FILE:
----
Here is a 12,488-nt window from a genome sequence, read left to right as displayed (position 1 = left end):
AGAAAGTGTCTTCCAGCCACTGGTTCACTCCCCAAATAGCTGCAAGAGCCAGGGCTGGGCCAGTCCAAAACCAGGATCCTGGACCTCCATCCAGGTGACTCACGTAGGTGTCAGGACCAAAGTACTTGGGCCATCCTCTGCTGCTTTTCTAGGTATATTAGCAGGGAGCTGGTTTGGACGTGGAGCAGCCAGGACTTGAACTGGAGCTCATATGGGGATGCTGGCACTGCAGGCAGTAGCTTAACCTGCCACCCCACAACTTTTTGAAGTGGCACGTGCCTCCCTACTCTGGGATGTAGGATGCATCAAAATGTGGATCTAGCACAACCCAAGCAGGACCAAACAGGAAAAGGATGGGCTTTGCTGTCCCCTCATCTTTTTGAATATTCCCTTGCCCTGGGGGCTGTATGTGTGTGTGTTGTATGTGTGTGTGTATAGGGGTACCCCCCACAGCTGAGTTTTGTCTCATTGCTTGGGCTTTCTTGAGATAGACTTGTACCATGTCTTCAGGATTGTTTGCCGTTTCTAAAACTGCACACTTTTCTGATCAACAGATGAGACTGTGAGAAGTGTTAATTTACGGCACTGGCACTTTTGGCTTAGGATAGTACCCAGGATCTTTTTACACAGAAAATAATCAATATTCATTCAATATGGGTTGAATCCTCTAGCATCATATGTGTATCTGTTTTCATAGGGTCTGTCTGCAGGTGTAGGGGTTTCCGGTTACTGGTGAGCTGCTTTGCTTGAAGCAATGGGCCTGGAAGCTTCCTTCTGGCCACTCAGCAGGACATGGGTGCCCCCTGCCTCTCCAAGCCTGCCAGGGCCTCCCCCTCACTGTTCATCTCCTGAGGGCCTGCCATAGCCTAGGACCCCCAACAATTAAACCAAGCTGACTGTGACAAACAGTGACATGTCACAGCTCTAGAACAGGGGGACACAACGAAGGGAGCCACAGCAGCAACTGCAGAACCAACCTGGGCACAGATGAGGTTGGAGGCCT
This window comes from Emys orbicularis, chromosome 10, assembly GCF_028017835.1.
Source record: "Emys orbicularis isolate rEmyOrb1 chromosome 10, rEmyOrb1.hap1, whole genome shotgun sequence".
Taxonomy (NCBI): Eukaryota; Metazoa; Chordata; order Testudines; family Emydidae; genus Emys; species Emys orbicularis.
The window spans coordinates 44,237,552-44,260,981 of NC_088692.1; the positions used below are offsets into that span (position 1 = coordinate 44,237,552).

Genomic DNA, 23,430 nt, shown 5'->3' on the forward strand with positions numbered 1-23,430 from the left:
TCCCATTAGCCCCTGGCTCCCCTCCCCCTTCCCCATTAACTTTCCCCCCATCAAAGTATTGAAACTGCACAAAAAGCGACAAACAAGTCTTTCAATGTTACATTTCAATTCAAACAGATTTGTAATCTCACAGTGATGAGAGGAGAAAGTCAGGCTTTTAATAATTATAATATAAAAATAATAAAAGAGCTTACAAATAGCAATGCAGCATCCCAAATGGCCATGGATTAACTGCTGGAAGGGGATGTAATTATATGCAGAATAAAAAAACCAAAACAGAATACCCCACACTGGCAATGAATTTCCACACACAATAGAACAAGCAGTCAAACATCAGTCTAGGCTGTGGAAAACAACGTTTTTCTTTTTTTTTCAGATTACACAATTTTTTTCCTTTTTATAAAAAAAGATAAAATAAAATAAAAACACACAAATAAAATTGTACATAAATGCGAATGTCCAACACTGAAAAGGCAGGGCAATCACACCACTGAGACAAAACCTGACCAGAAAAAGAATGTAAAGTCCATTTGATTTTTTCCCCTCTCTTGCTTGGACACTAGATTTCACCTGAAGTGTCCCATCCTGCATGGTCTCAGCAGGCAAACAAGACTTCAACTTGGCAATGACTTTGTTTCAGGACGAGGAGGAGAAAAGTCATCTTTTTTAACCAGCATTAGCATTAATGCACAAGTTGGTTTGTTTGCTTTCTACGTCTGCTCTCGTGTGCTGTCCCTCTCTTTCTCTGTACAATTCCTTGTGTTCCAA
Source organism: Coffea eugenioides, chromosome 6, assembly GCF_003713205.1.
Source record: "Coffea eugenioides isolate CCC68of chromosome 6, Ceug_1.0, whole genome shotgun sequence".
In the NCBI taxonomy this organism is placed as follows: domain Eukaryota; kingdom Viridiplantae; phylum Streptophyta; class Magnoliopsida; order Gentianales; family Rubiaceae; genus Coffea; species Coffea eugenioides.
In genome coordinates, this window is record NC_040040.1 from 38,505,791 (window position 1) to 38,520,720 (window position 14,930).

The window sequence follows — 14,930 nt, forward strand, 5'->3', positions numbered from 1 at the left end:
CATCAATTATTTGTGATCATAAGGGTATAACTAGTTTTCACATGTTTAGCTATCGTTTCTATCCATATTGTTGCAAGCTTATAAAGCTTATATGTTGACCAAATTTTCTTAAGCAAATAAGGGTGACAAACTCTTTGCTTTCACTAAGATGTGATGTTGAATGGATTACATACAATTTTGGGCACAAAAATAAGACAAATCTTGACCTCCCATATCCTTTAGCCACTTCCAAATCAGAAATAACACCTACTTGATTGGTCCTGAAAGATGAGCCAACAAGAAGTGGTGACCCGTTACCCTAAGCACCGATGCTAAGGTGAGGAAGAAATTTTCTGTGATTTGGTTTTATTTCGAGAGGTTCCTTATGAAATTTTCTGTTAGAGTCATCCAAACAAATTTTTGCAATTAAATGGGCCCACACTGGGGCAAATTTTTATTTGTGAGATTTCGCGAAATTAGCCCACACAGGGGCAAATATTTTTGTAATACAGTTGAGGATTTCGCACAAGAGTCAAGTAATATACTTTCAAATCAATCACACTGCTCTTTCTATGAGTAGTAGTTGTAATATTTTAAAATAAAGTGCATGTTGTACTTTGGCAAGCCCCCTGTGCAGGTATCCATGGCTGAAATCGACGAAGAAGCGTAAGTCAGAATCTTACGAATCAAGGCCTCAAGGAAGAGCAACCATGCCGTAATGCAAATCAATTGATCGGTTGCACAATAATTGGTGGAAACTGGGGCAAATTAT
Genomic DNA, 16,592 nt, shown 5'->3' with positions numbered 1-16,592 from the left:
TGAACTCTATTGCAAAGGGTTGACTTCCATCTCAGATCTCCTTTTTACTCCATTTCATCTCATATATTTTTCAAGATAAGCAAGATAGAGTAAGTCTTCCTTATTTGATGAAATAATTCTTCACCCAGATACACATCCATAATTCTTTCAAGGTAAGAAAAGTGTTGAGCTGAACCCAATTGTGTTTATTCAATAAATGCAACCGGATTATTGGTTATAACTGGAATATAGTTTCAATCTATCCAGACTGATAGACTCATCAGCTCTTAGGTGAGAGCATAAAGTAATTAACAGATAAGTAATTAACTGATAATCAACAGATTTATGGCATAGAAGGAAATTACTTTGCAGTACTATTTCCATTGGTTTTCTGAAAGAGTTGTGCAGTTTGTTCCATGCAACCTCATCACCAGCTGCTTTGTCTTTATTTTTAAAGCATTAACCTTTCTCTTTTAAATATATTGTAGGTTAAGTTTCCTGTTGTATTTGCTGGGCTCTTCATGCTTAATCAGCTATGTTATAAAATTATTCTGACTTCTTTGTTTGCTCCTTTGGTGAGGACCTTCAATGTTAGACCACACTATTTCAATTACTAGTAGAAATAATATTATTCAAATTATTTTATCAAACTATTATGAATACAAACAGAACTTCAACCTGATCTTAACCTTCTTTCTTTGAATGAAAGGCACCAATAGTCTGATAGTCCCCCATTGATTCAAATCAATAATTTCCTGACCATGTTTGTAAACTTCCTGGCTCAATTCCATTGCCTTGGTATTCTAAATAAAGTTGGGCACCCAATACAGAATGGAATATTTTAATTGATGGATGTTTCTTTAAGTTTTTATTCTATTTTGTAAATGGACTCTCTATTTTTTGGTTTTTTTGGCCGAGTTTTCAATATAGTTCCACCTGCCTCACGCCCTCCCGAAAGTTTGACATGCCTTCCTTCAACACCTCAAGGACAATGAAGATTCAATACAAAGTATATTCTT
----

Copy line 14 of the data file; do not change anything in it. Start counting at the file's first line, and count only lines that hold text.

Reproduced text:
CATCAATTATTTGTGATCATAAGGGTATAACTAGTTTTCACATGTTTAGCTATCGTTTCTATCCATATTGTTGCAAGCTTATAAAGCTTATATGTTGACCAAATTTTCTTAAGCAAATAAGGGTGACAAACTCTTTGCTTTCACTAAGATGTGATGTTGAATGGATTACATACAATTTTGGGCACAAAAATAAGACAAATCTTGACCTCCCATATCCTTTAGCCACTTCCAAATCAGAAATAACACCTACTTGATTGGTCCTGAAAGATGAGCCAACAAGAAGTGGTGACCCGTTACCCTAAGCACCGATGCTAAGGTGAGGAAGAAATTTTCTGTGATTTGGTTTTATTTCGAGAGGTTCCTTATGAAATTTTCTGTTAGAGTCATCCAAACAAATTTTTGCAATTAAATGGGCCCACACTGGGGCAAATTTTTATTTGTGAGATTTCGCGAAATTAGCCCACACAGGGGCAAATATTTTTGTAATACAGTTGAGGATTTCGCACAAGAGTCAAGTAATATACTTTCAAATCAATCACACTGCTCTTTCTATGAGTAGTAGTTGTAATATTTTAAAATAAAGTGCATGTTGTACTTTGGCAAGCCCCCTGTGCAGGTATCCATGGCTGAAATCGACGAAGAAGCGTAAGTCAGAATCTTACGAATCAAGGCCTCAAGGAAGAGCAACCATGCCGTAATGCAAATCAATTGATCGGTTGCACAATAATTGGTGGAAACTGGGGCAAATTAT